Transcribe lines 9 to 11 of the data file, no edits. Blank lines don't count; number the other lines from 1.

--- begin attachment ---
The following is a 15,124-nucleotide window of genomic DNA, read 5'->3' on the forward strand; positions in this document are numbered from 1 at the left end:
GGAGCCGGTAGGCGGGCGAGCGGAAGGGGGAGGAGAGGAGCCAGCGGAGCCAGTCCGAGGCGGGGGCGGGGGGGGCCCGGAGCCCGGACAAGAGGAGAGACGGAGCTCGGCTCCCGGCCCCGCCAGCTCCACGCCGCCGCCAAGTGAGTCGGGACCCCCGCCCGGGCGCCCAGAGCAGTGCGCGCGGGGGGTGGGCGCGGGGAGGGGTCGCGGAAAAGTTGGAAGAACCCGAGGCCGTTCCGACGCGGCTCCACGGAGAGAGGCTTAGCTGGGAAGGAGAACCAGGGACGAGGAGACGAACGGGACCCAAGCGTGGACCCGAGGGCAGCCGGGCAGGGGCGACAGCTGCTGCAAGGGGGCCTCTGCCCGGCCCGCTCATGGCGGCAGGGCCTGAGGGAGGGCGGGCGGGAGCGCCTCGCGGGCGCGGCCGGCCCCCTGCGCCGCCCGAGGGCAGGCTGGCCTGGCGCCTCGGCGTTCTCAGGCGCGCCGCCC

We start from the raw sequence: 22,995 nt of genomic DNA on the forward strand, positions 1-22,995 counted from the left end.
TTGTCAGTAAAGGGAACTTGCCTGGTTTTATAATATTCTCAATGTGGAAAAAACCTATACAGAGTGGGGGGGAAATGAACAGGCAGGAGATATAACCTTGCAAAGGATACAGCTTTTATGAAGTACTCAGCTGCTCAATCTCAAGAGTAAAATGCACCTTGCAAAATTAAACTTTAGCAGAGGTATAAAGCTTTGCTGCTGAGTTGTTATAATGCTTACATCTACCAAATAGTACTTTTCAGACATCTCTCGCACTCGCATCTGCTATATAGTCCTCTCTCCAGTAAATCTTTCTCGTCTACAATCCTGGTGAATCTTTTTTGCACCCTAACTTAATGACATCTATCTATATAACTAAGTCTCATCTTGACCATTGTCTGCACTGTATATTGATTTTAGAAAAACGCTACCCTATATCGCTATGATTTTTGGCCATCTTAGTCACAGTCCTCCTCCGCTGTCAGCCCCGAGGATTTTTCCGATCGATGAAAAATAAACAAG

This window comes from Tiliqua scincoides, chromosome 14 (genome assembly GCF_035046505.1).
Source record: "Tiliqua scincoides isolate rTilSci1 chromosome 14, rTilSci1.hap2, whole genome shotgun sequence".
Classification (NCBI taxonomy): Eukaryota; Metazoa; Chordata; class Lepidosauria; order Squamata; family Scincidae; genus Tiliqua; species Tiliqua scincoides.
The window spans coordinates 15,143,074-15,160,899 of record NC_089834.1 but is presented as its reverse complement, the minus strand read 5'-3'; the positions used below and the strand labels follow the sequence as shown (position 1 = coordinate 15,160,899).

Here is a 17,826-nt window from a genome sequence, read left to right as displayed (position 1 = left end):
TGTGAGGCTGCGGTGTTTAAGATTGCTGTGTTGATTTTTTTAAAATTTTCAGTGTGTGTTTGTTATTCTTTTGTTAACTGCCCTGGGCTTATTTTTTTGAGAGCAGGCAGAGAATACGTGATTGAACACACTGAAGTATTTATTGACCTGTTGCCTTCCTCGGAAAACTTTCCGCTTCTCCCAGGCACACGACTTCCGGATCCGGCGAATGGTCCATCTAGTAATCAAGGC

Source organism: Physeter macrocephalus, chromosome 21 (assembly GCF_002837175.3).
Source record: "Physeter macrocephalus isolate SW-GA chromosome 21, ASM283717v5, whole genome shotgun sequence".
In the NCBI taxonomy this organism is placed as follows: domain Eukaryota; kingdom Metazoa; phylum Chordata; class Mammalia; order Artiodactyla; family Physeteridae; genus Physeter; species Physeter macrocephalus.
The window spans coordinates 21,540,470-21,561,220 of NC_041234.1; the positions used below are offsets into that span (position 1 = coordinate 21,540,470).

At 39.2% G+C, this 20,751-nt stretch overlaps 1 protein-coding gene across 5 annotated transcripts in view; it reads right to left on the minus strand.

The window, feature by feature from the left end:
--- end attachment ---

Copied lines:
Here is a 17,826-nt window from a genome sequence, read left to right as displayed (position 1 = left end):
TGTGAGGCTGCGGTGTTTAAGATTGCTGTGTTGATTTTTTTAAAATTTTCAGTGTGTGTTTGTTATTCTTTTGTTAACTGCCCTGGGCTTATTTTTTTGAGAGCAGGCAGAGAATACGTGATTGAACACACTGAAGTATTTATTGACCTGTTGCCTTCCTCGGAAAACTTTCCGCTTCTCCCAGGCACACGACTTCCGGATCCGGCGAATGGTCCATCTAGTAATCAAGGC

Source organism: Physeter macrocephalus, chromosome 21 (assembly GCF_002837175.3).